Afinia challenges the validity of all four of the patents that Stratasys accuses them of infringing.
In November, the 3D printing company Stratasys sued Microboards Technology, LLC (which distributes the popular Afinia desktop 3D printer). Beyond being the second example of one of the older commercial/industrial-oriented 3D printing companies suing the new breed of desktop competitors, this lawsuit was interesting of the potential that just about every desktop 3D printer infringed on Stratasys’ patents. If this turned out to be true, it would be a big deal.
As with Stratasys’ complaint, it is important to include a quick caveat when thinking about Afinia’s response. Afinia’s response is written by Afinia’s attorneys and is designed to present all of the facts in a light as beneficial to Afinia as possible. That doesn’t mean that there is anything untrue in the response, but it does mean that any claims made in the response should be taken with a grain of salt. That being said, as with the earlier analysis of the Stratasys complaint, in an attempt to explain what is going on this post will more or less take Afinia’s claims at face value.
The short version is that Afinia challenges the validity of all four of the patents that Stratasys accuses them of infringing. This goes beyond simply asking the court to decide that Afinia does not infringe on any of the Stratasys patents (although Afinia does do that). Afinia is also asking the court to find Stratasys’ patents totally invalid, which would prevent Stratasys from asserting them against anyone else. In light of Afinia’s belief that Stratasys’ patents are invalid, Afinia also accuses Stratasys of using this lawsuit and its patents to try and monopolize the 3D printing market.
The ‘925 Patent
For a quick overview of the ‘925 patent and the rest of the patents at issue, take a look at the summary of Stratasys’ complaint. The ‘925 patent allegedly covers controlling the infill of an object being printed. To understand how Afinia is challenging the patent, it is important to understand a bit of how the patent application process works.
In many ways, a patent application is more like the opening position in a negotiation. The applicant submits an application. The patent examiner at the Patent and Trademark Office examines it and searches for prior art, which would show that the proposed invention is not actually new (and therefore not patentable). If the examiner finds prior art, the applicant often revises the application to distinguish it from the prior art and/or explains to the examiner why the existing application is different from the prior art. Some of this back-and-forth (although not enough of it) is done in writing.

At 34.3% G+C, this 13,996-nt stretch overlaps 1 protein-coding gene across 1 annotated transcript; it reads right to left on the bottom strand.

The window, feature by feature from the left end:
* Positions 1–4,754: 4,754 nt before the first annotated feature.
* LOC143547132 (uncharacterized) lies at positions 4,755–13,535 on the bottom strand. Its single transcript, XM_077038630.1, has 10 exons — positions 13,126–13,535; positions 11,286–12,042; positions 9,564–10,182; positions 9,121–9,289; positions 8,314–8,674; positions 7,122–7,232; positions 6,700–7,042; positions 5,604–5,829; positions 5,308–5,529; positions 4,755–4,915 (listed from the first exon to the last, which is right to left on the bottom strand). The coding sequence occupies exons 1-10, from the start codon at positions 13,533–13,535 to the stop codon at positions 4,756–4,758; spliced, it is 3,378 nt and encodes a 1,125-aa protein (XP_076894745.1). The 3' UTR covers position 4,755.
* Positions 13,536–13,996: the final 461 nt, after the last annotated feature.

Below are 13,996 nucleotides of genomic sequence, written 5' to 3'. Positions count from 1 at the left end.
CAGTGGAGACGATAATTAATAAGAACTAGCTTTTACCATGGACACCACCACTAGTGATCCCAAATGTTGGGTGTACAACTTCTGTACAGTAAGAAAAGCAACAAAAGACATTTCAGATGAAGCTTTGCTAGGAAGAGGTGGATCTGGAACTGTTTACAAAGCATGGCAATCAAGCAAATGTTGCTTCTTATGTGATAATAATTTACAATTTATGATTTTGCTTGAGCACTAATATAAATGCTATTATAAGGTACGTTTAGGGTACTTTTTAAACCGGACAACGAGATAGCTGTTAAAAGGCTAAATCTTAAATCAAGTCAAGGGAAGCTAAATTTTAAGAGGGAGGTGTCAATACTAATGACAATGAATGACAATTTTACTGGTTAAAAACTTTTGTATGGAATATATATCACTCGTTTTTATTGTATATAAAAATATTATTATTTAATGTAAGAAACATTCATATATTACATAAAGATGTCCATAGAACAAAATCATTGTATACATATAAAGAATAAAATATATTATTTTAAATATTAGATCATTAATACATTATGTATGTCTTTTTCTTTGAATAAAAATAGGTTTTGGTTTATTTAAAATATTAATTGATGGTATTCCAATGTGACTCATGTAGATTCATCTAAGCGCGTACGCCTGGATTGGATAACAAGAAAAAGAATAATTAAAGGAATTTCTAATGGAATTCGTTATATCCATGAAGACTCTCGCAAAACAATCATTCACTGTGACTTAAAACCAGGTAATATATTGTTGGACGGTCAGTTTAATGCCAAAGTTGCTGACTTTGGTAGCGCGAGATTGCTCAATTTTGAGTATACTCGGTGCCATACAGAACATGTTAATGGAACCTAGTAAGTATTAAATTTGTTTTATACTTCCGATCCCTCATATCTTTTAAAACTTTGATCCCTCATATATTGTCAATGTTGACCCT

Afinia looked into this written record to find evidence of ways that Stratasys narrowed the scope of its patent in order to get it accepted. Afinia asserts that this record is evidence that Stratasys narrowed the ‘925 patent to the point where it no longer includes what Afinia is doing. This narrowing was especially important to distinguish the application from existing patents 5,490,962 and 5,518,680. Afinia especially highlights the ‘680 patent. Additionally, Afinia points to patent 5,121,329 as being prior art including what Stratasys is claiming in its ‘925 patent.
Afinia ends its response to the ‘925 patent infringement claim by accusing Stratasys of asserting this patent in an attempt to monopolize the 3D printing market. This final claim is included in Afinia’s response to all four patents.
The ‘058 Patent
The ‘058 patent allegedly covers the heated build platform that is used by most desktop 3D printers. In its response, Afinia includes the high degree of detail included in Stratasys’ patent. As with the ‘925 patent, much of this detail is presumably included in order to distinguish this patent application from prior applications. Every detail narrows the scope of what is protected by the patent.
Afinia then explains that elements in the ‘058 patent, such as a referenced “control system,” do not exist in its printer. Additionally, older patents such as the ‘680 patent referenced above already included a discussion of heated build platforms. Essentially, Afinia is asserting that all of the elements of the heated build platform that it uses predate the ‘058 patent. The also accuse Stratasys of knowing about patent 5,501,824 which includes references to heated build platforms and not disclosing it to the patent examiner. This is generally frowned upon.
The ‘124 Patent
This patent allegedly covers Afinia’s extruder. Here, Afinia looks at the patent and determines that it requires a tube with a wall between 0.005 and 0.015 inches thick that passes through a heating element. Since Afinia uses a tube that is four times thicker than that requirement, Afinia asserts that the patent simply does not apply to them.